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Summer of ‘88: Martin Brest’s Midnight Run at 25

My mother hates Charles Grodin, and not for something he did in real life.

Midnight Run
Photo: Universal Pictures

My mother hates Charles Grodin, and not for something he did in real life. Mom has an affliction I affectionately call Actor-Role Association Syndrome (ARAS). Symptoms include an intense, unforgiving dislike for an actor based on a role he or she has played. The afflicted will see nothing that the actor is affiliated with. Folks on Mom’s shit list include Carroll O’Connor (because of his Archie Bunker), Lou Gossett Jr. (because of An Officer and a Gentleman), and Ben Vereen (because of that unfortunate Bert Williams tribute he did in blackface). In Grodin’s case, it was his obstetrician character from Rosemary’s Baby who turned Mia Farrow over to the devil worshippers. Because he did, Mom wouldn’t hose down Grodin if he burst into flames on her patio. She’d probably squirt lighter fluid on him.

I bring this up because the last movie I saw in theaters with my mother was the 1988 Robert De Niro-Charles Grodin action comedy Midnight Run. This movie choice was her idea, which surprised me until I realized she probably hoped De Niro would shoot Grodin. Said shooting seemed plausible at first, as there’s no love lost between bounty hunter Jack Walsh (De Niro) and his criminal prey, Jonathan “The Duke” Mardukas (Grodin). Mardukas jumped bail to the tune of $450,000, a paltry sum for a man who stole $15 million. Walsh sees the Duke as the $100,000 payday promised him by bail bondsman Eddie Moscone (Joe Pantoliano). The Duke sees Walsh as a roadblock to freedom, though considering who else is after him, he’d be wise to stay handcuffed to the bounty hunter.

A lot of people are gunning for Mardukas. In addition to Moscone, Mardukas is also wanted by the F.B.I. and the Chicago mafia. Both will do anything violently necessary to capture and/or kill him. The mob wants Mardukas because he stole $15 million and incriminating information from their leader, Jimmy Serrano (Dennis Farina). The F.B.I. wants Mardukas’s information so they can nail Serrano. To keep his dreams of opening a coffee shop with the reward money alive, Walsh must outsmart everyone while keeping tabs on a surprisingly crafty Mardukas. Since this is a comedy, both sides of the law prove inept enough for Walsh to outmaneuver, though not without difficulty.

Walsh encounters the Feds not five minutes after he takes the assignment. Agent Alonzo Mosley (Yaphet Kotto) threatens Walsh, who responds by stealing Mosley’s identity and badge. The real Mosley is able to keep tabs on Walsh by hearing reports on the criminal activities Walsh did in his name. Midnight Run gets plenty of comic mileage from this; Kotto’s professionalism barely bests his desire to pummel the much smaller De Niro whenever they meet. After each report of an “Agent Mosley doing such and such,” Kotto hilariously explodes before calmly reclaiming decorum.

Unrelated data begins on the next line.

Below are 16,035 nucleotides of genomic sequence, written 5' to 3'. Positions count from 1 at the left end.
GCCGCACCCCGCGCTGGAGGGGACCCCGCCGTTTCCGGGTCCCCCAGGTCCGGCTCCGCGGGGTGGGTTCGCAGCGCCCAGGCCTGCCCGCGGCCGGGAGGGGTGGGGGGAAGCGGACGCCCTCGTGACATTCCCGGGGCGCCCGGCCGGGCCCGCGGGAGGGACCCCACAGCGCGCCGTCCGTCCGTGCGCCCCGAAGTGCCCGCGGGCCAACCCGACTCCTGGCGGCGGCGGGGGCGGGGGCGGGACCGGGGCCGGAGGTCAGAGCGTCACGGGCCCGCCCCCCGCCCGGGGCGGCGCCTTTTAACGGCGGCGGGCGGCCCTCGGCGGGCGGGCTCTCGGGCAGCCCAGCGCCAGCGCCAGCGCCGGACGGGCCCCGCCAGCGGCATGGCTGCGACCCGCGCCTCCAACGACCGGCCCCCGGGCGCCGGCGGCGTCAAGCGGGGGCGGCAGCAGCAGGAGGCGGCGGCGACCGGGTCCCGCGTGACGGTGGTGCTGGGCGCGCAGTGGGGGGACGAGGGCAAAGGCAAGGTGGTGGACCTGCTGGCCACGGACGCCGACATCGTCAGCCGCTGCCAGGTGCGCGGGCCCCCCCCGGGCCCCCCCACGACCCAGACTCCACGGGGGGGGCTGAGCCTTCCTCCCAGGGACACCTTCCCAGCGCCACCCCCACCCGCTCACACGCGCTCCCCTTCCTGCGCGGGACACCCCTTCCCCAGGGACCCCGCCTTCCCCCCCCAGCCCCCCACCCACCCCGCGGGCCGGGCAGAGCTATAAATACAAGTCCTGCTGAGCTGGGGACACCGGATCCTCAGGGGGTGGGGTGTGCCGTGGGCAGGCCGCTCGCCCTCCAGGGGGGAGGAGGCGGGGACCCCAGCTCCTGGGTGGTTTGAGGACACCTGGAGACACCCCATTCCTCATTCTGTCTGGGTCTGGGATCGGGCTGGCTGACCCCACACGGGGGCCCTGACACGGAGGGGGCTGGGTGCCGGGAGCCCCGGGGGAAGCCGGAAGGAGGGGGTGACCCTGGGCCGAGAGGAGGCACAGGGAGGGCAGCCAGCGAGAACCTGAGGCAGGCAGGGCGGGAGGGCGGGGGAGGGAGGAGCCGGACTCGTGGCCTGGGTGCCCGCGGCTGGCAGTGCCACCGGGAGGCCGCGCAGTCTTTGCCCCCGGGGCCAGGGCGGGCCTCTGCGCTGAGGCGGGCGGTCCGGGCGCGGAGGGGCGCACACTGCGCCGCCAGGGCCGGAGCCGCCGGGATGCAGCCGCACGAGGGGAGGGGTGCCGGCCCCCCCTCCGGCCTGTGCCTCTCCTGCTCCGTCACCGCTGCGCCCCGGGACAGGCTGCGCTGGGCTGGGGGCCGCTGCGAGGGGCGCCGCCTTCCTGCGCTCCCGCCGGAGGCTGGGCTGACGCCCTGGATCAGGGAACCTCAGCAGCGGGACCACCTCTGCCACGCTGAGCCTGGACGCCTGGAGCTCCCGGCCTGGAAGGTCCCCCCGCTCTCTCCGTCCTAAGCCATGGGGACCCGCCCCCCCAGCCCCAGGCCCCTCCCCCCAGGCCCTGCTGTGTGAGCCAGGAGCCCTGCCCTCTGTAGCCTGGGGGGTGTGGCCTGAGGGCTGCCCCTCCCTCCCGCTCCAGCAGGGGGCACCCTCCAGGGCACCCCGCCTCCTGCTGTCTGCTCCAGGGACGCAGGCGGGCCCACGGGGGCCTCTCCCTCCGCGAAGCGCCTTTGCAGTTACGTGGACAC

In an age before the cellphone and GPS epidemic, writer George Gallo finds clever ways to keep everyone aware of where our protagonists are. Moscone’s office isn’t only bugged by the F.B.I., but also has a Serrano-hired spy on staff. So whenever Walsh calls in, he broadcasts his whereabouts to everybody. Mosley follows Walsh and Mardukas through the exploits of his doppelganger, and the paranoid Moscone hires a rival bounty hunter (John Ashton) to capture Mardukas in case Walsh fails. As a result of all this easily attained information, Walsh and Mardukas barely have time to escape one action-packed conflict before another one materializes.

Amid all the helicopters, gunfire, car chases, and explosions, Midnight Run finds time for the standard road-comedy male-bonding experience. Mardukas tries Walsh’s last nerve, but there are quiet moments when the two talk about their lives. Walsh reveals that he was a cop Serrano ran out of Chicago, and Mardukas explains why he donated the $15 million he stole from Serrano to charity. Grodin is the perfect foil for De Niro; the duo work well in both antagonistic and cooperative modes. I should point out that, by 1988, De Niro had never done a big-budget film with this much humor. Midnight Run is a reminder that De Niro was quite adept at being funny, something I’ve forgotten courtesy of Analyze That, the Fockers movies, Showtime, and The Big Wedding, among others.

Also in 1988, director Martin Brest still had a reputation for a mastery of tone in his films. Both the Oscar-nominated Beverly Hills Cop and Midnight Run strike the right balance between jokiness and serious action. Midnight Run’s 127-minute running time is a premonition of Brest’s bloated later features, yet it feels well utilized. Brest also uses the size of his character actors in the frame for effect. Farina, Ashton, and Kotto appear to tower over us and everyone else; all three give great, loud performances that dance on the cusp of realism. These characters, with a little less bombast, could all be in serious drama. In contrast, Grodin uses his size as a wimpy counterpoint; he’s a white-collar criminal surrounded by far more violent blue-collar ones. He’s bigger than De Niro, but almost physically shrinks in his presence. Mardukas’s sarcastic mouth is the cockiest thing about him.

Midnight Run is one of 1988’s best movies. It’s exciting, funny, and full of fine actors who pull off the tricky machinations of the script. With its stuntmen-led car chases, lack of CGI, and editing that doesn’t feel like riding shotgun in a Cuisinart food processor, it’s a relic of days gone by. I loved it, but I hesitate to report what my mother thought of it. “That son of a bitch lived,” she said as we walked out of the theater. Sorry, Charlie.

This article was originally published on The House Next Door.

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